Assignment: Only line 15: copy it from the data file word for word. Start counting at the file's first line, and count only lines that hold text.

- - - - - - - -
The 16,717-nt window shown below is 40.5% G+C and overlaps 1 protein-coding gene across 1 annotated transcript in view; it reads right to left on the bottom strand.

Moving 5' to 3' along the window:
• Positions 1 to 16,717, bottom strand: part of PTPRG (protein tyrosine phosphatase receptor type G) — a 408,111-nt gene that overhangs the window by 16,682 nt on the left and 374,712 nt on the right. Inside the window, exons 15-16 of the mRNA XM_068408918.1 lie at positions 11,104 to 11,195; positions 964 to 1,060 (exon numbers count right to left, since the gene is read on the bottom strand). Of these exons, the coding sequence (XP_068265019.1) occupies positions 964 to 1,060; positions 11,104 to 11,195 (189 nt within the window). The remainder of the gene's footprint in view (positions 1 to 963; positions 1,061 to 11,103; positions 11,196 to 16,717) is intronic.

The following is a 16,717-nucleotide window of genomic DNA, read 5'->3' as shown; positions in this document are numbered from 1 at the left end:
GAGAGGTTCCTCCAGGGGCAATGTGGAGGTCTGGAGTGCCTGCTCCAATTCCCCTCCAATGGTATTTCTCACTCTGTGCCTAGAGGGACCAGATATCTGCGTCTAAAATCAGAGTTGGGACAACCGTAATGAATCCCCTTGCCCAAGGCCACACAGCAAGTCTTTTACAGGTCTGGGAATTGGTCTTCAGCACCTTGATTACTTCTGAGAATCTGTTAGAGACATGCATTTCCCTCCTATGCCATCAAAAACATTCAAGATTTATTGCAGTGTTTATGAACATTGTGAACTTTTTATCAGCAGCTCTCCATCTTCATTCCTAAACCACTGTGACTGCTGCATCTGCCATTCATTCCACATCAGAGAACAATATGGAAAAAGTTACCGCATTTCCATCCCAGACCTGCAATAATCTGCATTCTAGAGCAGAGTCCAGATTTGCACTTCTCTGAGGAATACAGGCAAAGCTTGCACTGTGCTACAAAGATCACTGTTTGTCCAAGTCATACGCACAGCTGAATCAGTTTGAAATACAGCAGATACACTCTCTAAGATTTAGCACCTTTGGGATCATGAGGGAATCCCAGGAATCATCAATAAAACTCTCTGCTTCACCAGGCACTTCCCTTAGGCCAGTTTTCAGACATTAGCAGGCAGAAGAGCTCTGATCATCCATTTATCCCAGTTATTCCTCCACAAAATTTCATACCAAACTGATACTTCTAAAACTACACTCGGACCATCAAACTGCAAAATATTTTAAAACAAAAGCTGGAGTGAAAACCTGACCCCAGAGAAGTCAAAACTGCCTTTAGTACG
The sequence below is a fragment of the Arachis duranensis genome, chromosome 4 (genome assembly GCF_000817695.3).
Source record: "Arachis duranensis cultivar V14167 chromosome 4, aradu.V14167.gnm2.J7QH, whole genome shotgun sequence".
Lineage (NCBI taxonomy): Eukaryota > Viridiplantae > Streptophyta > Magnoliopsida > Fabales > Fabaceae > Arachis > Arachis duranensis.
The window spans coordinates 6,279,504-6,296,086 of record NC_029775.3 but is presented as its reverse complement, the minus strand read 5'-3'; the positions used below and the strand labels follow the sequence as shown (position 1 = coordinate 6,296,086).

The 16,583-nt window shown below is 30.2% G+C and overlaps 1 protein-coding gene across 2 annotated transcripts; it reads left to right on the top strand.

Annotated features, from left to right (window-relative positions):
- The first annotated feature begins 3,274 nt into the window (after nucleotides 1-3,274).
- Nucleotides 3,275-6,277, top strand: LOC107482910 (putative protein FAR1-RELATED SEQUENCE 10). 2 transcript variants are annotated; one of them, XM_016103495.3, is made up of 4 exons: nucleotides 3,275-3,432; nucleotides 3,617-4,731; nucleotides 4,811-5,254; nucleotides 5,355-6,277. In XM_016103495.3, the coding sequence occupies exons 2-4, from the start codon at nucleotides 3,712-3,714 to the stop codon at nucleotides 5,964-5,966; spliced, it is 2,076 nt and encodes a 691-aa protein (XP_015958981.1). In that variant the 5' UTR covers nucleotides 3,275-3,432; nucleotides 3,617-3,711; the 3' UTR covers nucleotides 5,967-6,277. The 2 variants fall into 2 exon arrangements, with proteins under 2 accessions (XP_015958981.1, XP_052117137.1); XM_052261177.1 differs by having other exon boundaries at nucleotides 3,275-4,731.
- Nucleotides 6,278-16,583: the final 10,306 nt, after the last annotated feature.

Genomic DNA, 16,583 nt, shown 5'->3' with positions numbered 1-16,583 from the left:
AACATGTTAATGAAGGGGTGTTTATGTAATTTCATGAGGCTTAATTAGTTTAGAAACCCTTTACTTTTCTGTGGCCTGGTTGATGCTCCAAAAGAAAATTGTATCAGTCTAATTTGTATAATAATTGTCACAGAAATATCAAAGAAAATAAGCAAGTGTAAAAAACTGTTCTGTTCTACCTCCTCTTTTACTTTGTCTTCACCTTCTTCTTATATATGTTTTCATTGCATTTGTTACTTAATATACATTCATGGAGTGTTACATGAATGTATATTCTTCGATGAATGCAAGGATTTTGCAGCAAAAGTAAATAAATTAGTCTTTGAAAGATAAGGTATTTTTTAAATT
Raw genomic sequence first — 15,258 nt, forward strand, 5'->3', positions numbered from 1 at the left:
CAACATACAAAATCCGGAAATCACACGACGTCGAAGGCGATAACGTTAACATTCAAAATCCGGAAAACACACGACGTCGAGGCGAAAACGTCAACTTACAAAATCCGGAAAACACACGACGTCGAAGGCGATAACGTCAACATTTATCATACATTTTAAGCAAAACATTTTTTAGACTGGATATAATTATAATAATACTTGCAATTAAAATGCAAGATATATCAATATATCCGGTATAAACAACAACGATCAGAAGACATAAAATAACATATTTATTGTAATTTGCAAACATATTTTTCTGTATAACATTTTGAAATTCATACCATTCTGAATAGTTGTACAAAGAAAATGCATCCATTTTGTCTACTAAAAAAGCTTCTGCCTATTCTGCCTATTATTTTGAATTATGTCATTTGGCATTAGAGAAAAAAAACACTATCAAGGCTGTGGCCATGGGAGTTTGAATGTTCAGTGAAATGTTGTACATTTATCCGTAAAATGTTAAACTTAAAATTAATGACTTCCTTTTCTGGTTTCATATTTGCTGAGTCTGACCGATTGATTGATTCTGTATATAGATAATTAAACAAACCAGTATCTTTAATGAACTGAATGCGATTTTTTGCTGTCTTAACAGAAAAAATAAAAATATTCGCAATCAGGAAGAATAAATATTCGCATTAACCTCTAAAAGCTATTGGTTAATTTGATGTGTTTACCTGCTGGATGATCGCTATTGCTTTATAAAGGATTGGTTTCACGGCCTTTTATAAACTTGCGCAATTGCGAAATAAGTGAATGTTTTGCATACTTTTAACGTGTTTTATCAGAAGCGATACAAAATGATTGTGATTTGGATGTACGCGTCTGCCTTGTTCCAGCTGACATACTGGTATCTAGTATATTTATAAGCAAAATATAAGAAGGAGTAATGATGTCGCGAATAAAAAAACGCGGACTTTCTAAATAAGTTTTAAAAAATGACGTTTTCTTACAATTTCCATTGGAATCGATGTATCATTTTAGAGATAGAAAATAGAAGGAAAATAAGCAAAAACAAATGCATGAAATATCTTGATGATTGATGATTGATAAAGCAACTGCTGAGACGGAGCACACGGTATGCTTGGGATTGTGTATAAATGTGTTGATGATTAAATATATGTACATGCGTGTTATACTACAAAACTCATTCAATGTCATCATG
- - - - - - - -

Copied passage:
Genomic DNA, 16,583 nt, shown 5'->3' with positions numbered 1-16,583 from the left: